Stock market volatility kills your returns.
Wow, so in a huge bull market run over the past 9 years she made 1.9% annualized? That seems almost impossible. Is that based on the surrender value or the account value? I wish there was a database of stories like this where people could upload their original illustrations and then 5, 10, 20 years later post their actual results...this might be the nail in the coffin these products need.
JBTX wrote:
Tue Aug 13, 2019 9:12 pm
So if I'm reading this right, the growth cap can be changed at the end of any one year segment due to "market conditions" or if they aren't making enough money.
That's how I read it as well...not comforting.
BruDude wrote:
Tue Aug 13, 2019 9:13 pm
Insurance agent here - a few points:

1. These policies are not variable. Variable policies can lose value and require a securities license to be sold, and they do not have a 0% growth floor.
On the Minnesota Life policy it shows 100% of the illustration allocated to variable subaccounts, so I think the first one is variable?
Stinky wrote:
Wed Aug 14, 2019 2:04 pm
FIREchief wrote:
Tue Aug 13, 2019 11:35 pm

When there is strong consensus on this forum, then there is little point in wasting time trying to understand all the why's (might make a good hobby, but the answer won't change). It would take a lot of work to fully decipher those insurance scenarios, but why bother? Tell your friend to buy term insurance to protect his family and then to come here for investing advice. :sharebeer
There is definitely strong consensus on this forum about variable and indexed UL being trash. I'm in that camp, 99.99% of the time.

This time is no exception. If your friend needs life insurance, tell him to buy level term life insurance. If he needs to invest, then maximize his tax-deferred and tax-sheltered opportunities, and invest in a taxable account.

Insurance companies don't have any magic way to grow someone's UL policy at a rate higher than the market grows. (I know, I worked for one, and saw many products like this.) Actually, an insurance product will produce less than the return that you could get in a taxable account, because:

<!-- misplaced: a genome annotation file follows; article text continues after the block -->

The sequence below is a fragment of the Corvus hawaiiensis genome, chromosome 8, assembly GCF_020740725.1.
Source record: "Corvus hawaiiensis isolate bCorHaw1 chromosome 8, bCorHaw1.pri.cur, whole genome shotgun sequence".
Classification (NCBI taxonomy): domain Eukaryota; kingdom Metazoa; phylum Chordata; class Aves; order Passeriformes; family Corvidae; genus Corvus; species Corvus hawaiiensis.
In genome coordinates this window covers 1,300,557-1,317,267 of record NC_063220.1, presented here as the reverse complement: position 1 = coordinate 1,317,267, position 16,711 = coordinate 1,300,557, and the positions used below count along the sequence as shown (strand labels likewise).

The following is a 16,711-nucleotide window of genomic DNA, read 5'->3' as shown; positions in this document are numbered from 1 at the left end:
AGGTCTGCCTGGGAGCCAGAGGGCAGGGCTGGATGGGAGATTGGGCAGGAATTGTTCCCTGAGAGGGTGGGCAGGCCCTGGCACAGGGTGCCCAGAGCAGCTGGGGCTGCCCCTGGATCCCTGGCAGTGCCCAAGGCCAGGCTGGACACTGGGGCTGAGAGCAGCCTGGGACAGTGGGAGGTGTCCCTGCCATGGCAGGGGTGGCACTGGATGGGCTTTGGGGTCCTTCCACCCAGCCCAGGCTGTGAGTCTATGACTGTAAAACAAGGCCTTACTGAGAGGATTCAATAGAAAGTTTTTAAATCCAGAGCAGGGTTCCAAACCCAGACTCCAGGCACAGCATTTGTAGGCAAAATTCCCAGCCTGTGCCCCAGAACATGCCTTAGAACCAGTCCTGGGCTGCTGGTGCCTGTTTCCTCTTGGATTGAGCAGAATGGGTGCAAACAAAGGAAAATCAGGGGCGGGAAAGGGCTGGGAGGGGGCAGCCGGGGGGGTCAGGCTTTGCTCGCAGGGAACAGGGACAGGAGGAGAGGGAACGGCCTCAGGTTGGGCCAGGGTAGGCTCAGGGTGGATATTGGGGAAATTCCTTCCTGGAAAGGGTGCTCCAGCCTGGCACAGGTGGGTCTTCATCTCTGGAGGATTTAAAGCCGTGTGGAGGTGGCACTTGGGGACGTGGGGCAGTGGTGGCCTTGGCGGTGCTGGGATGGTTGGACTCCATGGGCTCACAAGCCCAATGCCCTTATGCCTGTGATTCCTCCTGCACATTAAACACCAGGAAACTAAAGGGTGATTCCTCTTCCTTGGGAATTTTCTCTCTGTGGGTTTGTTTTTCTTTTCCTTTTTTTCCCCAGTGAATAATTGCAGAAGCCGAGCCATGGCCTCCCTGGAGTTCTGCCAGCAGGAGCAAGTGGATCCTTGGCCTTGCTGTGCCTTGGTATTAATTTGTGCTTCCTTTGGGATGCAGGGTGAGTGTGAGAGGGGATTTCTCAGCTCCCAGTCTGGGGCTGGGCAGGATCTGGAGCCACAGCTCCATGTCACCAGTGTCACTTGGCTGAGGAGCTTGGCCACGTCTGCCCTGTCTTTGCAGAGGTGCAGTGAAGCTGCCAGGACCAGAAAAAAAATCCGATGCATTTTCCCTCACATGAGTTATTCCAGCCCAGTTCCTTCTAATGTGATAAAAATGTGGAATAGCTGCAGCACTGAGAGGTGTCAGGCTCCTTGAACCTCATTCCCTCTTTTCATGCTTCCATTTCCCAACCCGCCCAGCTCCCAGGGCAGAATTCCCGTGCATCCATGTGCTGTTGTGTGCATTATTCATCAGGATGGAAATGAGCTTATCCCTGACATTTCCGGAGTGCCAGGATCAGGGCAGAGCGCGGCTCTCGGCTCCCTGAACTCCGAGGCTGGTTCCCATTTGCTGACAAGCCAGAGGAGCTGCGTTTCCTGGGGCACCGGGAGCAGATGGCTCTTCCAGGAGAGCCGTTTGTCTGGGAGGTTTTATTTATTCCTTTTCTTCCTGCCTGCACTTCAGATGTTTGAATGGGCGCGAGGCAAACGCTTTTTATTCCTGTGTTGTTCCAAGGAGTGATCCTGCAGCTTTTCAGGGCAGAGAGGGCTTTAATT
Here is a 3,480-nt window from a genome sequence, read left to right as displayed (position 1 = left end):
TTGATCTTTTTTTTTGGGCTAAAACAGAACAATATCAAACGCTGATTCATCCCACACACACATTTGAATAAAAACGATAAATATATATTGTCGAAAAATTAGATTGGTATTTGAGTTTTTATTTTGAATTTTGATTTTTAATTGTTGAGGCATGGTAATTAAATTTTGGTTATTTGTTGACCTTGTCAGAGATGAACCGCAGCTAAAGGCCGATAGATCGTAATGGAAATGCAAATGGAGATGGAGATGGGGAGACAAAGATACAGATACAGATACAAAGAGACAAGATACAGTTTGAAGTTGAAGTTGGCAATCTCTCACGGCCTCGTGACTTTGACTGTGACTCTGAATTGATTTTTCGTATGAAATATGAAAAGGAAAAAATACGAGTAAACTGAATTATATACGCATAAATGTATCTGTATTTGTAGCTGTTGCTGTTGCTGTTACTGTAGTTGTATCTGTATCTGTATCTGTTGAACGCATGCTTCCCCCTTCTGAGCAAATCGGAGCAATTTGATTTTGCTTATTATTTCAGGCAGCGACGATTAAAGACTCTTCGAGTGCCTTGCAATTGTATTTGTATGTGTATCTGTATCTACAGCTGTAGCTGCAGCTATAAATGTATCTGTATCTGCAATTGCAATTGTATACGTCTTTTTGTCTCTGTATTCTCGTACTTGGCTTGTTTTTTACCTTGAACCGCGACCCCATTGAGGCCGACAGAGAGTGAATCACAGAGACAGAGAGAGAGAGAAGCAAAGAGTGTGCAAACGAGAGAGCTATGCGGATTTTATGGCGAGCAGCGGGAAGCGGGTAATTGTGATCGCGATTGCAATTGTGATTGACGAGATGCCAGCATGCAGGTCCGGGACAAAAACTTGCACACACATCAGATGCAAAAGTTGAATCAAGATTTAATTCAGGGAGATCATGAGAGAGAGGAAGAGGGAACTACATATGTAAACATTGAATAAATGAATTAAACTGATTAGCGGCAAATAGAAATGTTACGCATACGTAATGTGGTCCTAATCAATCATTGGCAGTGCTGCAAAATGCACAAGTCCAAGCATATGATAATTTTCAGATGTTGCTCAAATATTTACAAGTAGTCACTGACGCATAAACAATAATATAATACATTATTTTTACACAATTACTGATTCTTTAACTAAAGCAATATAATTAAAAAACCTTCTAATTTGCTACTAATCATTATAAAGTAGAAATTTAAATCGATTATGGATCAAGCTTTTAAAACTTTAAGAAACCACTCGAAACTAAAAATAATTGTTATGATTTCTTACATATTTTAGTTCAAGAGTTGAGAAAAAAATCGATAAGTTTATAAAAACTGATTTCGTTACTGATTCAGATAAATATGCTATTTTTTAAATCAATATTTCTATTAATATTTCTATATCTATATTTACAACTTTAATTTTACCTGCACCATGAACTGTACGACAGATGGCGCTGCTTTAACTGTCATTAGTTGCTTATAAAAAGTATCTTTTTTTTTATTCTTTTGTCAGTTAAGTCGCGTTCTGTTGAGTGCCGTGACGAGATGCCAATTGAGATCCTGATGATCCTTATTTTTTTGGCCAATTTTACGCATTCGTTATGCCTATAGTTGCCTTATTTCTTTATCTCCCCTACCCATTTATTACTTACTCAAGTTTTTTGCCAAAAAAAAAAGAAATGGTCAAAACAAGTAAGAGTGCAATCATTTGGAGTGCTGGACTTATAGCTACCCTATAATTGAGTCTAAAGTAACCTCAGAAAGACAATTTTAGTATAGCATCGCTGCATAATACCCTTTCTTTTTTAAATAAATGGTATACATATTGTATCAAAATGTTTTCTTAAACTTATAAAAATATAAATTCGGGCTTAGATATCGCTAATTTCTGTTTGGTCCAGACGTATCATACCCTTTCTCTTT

- The insurance company needs to pay the agent a commission.
- The insurance company needs to pay policy administration and acquisition expenses.
- The insurance company needs to make a profit.
- The insurance company needs to put up capital to support the product. The capital has a cost that is factored into the product.
- The insurance company is limited to relatively less-risky investments.
- Etc., etc.

Your friend will regret buying a policy like this. Tell him not to buy it.
Both great points and I agree, in theory it makes no sense that an investment company can outperform the underlying indexes on their own. But the illustrations do such a great job making it seem like they can perform extremely well and turn after-tax dollars into tax-free dollars via policy loans (oh, and of course when you take loans the crediting rate is sold as being higher than the loan rate, so you still make money on the loan).
Olemiss540 wrote:
Wed Aug 14, 2019 2:50 pm
Rediculous that salesmen can convince people they would be worse off being wealthy and owning income taxes, all to make the purchaser feel they are getting in on some scheme to evade taxes and not be getting sold some BS product created to pay the salesman an extremely hefty commission and the insurance company a guaranteed expense ratio.
Well said
SuperSaver1975 wrote:
Wed Aug 14, 2019 4:02 pm